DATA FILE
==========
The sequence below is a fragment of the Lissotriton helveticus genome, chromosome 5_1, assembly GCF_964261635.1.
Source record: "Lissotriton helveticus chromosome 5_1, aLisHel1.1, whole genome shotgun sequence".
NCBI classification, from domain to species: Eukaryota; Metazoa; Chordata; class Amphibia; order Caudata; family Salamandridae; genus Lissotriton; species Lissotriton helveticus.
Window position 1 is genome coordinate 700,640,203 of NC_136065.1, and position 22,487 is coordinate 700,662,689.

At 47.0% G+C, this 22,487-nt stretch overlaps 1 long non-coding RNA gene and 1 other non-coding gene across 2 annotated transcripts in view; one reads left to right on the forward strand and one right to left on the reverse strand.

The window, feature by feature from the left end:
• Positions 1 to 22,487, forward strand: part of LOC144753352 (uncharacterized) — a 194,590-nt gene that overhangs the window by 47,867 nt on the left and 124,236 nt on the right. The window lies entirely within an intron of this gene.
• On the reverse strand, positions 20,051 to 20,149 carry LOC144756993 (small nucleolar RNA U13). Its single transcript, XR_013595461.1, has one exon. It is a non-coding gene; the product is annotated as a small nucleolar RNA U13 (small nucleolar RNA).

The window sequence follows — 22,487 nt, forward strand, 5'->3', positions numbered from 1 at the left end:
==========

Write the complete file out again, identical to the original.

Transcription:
The sequence below is a fragment of the Lissotriton helveticus genome, chromosome 5_1, assembly GCF_964261635.1.
Source record: "Lissotriton helveticus chromosome 5_1, aLisHel1.1, whole genome shotgun sequence".
NCBI classification, from domain to species: Eukaryota; Metazoa; Chordata; class Amphibia; order Caudata; family Salamandridae; genus Lissotriton; species Lissotriton helveticus.
Window position 1 is genome coordinate 700,640,203 of NC_136065.1, and position 22,487 is coordinate 700,662,689.

At 47.0% G+C, this 22,487-nt stretch overlaps 1 long non-coding RNA gene and 1 other non-coding gene across 2 annotated transcripts in view; one reads left to right on the forward strand and one right to left on the reverse strand.

The window, feature by feature from the left end:
• Positions 1 to 22,487, forward strand: part of LOC144753352 (uncharacterized) — a 194,590-nt gene that overhangs the window by 47,867 nt on the left and 124,236 nt on the right. The window lies entirely within an intron of this gene.
• On the reverse strand, positions 20,051 to 20,149 carry LOC144756993 (small nucleolar RNA U13). Its single transcript, XR_013595461.1, has one exon. It is a non-coding gene; the product is annotated as a small nucleolar RNA U13 (small nucleolar RNA).

The window sequence follows — 22,487 nt, forward strand, 5'->3', positions numbered from 1 at the left end: